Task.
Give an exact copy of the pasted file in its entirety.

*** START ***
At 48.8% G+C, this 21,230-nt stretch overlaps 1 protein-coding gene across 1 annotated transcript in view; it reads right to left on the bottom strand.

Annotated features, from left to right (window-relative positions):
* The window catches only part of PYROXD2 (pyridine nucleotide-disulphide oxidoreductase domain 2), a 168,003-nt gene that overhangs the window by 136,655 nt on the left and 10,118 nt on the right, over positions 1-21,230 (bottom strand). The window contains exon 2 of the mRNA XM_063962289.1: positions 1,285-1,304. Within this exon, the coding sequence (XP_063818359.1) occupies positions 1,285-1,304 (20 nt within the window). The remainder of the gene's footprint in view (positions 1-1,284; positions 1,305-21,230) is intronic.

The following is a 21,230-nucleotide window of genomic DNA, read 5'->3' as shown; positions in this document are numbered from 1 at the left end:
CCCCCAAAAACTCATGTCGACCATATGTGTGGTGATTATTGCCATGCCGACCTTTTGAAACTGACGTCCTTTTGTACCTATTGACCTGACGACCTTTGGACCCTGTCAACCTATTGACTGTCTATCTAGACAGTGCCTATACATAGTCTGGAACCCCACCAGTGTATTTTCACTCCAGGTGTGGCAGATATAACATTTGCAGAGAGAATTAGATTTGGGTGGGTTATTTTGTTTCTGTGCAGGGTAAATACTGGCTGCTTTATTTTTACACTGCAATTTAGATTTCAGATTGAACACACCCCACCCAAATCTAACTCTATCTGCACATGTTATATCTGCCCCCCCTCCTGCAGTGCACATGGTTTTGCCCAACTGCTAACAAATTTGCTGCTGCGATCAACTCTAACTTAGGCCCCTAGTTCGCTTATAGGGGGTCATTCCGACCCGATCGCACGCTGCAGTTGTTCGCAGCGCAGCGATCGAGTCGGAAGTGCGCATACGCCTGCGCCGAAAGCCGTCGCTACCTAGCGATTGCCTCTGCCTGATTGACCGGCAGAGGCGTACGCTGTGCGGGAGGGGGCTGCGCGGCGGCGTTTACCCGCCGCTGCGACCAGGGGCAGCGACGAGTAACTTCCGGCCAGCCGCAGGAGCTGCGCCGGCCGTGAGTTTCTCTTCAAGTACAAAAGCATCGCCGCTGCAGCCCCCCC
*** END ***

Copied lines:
At 48.8% G+C, this 21,230-nt stretch overlaps 1 protein-coding gene across 1 annotated transcript in view; it reads right to left on the bottom strand.

Annotated features, from left to right (window-relative positions):
* The window catches only part of PYROXD2 (pyridine nucleotide-disulphide oxidoreductase domain 2), a 168,003-nt gene that overhangs the window by 136,655 nt on the left and 10,118 nt on the right, over positions 1-21,230 (bottom strand). The window contains exon 2 of the mRNA XM_063962289.1: positions 1,285-1,304. Within this exon, the coding sequence (XP_063818359.1) occupies positions 1,285-1,304 (20 nt within the window). The remainder of the gene's footprint in view (positions 1-1,284; positions 1,305-21,230) is intronic.

The following is a 21,230-nucleotide window of genomic DNA, read 5'->3' as shown; positions in this document are numbered from 1 at the left end:
CCCCCAAAAACTCATGTCGACCATATGTGTGGTGATTATTGCCATGCCGACCTTTTGAAACTGACGTCCTTTTGTACCTATTGACCTGACGACCTTTGGACCCTGTCAACCTATTGACTGTCTATCTAGACAGTGCCTATACATAGTCTGGAACCCCACCAGTGTATTTTCACTCCAGGTGTGGCAGATATAACATTTGCAGAGAGAATTAGATTTGGGTGGGTTATTTTGTTTCTGTGCAGGGTAAATACTGGCTGCTTTATTTTTACACTGCAATTTAGATTTCAGATTGAACACACCCCACCCAAATCTAACTCTATCTGCACATGTTATATCTGCCCCCCCTCCTGCAGTGCACATGGTTTTGCCCAACTGCTAACAAATTTGCTGCTGCGATCAACTCTAACTTAGGCCCCTAGTTCGCTTATAGGGGGTCATTCCGACCCGATCGCACGCTGCAGTTGTTCGCAGCGCAGCGATCGAGTCGGAAGTGCGCATACGCCTGCGCCGAAAGCCGTCGCTACCTAGCGATTGCCTCTGCCTGATTGACCGGCAGAGGCGTACGCTGTGCGGGAGGGGGCTGCGCGGCGGCGTTTACCCGCCGCTGCGACCAGGGGCAGCGACGAGTAACTTCCGGCCAGCCGCAGGAGCTGCGCCGGCCGTGAGTTTCTCTTCAAGTACAAAAGCATCGCCGCTGCAGCCCCCCC